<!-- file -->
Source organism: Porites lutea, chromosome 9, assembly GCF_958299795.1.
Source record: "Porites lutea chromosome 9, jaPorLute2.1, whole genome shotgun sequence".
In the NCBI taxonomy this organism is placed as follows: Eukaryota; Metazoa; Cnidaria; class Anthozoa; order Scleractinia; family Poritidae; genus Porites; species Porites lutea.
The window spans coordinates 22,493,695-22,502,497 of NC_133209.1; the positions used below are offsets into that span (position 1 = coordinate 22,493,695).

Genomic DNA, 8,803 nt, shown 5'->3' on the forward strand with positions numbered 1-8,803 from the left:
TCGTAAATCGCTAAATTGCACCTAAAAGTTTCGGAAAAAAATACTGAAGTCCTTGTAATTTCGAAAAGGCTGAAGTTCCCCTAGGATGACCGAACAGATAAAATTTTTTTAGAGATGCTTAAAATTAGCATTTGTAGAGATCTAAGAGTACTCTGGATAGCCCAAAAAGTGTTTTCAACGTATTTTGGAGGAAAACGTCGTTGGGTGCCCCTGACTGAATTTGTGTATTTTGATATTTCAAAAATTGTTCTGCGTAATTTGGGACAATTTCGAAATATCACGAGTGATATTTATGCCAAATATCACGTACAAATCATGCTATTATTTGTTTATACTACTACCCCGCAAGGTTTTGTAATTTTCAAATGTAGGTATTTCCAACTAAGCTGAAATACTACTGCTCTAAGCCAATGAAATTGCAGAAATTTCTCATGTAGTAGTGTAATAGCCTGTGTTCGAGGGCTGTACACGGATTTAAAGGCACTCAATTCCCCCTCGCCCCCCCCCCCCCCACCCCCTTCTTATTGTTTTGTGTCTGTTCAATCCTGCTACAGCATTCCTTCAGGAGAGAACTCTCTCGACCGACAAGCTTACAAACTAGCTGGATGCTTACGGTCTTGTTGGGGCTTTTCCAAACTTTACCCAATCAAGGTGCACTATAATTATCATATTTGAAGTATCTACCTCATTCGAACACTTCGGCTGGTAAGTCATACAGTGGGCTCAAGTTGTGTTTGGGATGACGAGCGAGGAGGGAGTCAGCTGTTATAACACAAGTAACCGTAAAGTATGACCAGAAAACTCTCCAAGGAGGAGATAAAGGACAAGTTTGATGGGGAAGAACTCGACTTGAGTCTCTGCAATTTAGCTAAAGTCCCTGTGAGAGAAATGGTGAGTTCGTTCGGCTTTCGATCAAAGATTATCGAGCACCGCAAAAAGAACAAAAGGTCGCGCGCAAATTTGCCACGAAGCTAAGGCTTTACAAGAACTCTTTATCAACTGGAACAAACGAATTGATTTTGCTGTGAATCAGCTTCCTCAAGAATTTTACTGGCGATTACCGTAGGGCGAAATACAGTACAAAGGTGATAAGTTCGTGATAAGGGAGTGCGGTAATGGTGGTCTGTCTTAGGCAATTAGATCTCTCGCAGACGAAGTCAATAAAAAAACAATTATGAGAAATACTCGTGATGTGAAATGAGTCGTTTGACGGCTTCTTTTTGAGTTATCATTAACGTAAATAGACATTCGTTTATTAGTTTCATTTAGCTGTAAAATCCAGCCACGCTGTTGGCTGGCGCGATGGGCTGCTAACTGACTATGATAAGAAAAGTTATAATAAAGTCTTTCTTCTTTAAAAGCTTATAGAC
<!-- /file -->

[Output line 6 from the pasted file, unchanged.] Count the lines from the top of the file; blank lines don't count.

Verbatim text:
TCGTAAATCGCTAAATTGCACCTAAAAGTTTCGGAAAAAAATACTGAAGTCCTTGTAATTTCGAAAAGGCTGAAGTTCCCCTAGGATGACCGAACAGATAAAATTTTTTTAGAGATGCTTAAAATTAGCATTTGTAGAGATCTAAGAGTACTCTGGATAGCCCAAAAAGTGTTTTCAACGTATTTTGGAGGAAAACGTCGTTGGGTGCCCCTGACTGAATTTGTGTATTTTGATATTTCAAAAATTGTTCTGCGTAATTTGGGACAATTTCGAAATATCACGAGTGATATTTATGCCAAATATCACGTACAAATCATGCTATTATTTGTTTATACTACTACCCCGCAAGGTTTTGTAATTTTCAAATGTAGGTATTTCCAACTAAGCTGAAATACTACTGCTCTAAGCCAATGAAATTGCAGAAATTTCTCATGTAGTAGTGTAATAGCCTGTGTTCGAGGGCTGTACACGGATTTAAAGGCACTCAATTCCCCCTCGCCCCCCCCCCCCCCACCCCCTTCTTATTGTTTTGTGTCTGTTCAATCCTGCTACAGCATTCCTTCAGGAGAGAACTCTCTCGACCGACAAGCTTACAAACTAGCTGGATGCTTACGGTCTTGTTGGGGCTTTTCCAAACTTTACCCAATCAAGGTGCACTATAATTATCATATTTGAAGTATCTACCTCATTCGAACACTTCGGCTGGTAAGTCATACAGTGGGCTCAAGTTGTGTTTGGGATGACGAGCGAGGAGGGAGTCAGCTGTTATAACACAAGTAACCGTAAAGTATGACCAGAAAACTCTCCAAGGAGGAGATAAAGGACAAGTTTGATGGGGAAGAACTCGACTTGAGTCTCTGCAATTTAGCTAAAGTCCCTGTGAGAGAAATGGTGAGTTCGTTCGGCTTTCGATCAAAGATTATCGAGCACCGCAAAAAGAACAAAAGGTCGCGCGCAAATTTGCCACGAAGCTAAGGCTTTACAAGAACTCTTTATCAACTGGAACAAACGAATTGATTTTGCTGTGAATCAGCTTCCTCAAGAATTTTACTGGCGATTACCGTAGGGCGAAATACAGTACAAAGGTGATAAGTTCGTGATAAGGGAGTGCGGTAATGGTGGTCTGTCTTAGGCAATTAGATCTCTCGCAGACGAAGTCAATAAAAAAACAATTATGAGAAATACTCGTGATGTGAAATGAGTCGTTTGACGGCTTCTTTTTGAGTTATCATTAACGTAAATAGACATTCGTTTATTAGTTTCATTTAGCTGTAAAATCCAGCCACGCTGTTGGCTGGCGCGATGGGCTGCTAACTGACTATGATAAGAAAAGTTATAATAAAGTCTTTCTTCTTTAAAAGCTTATAGAC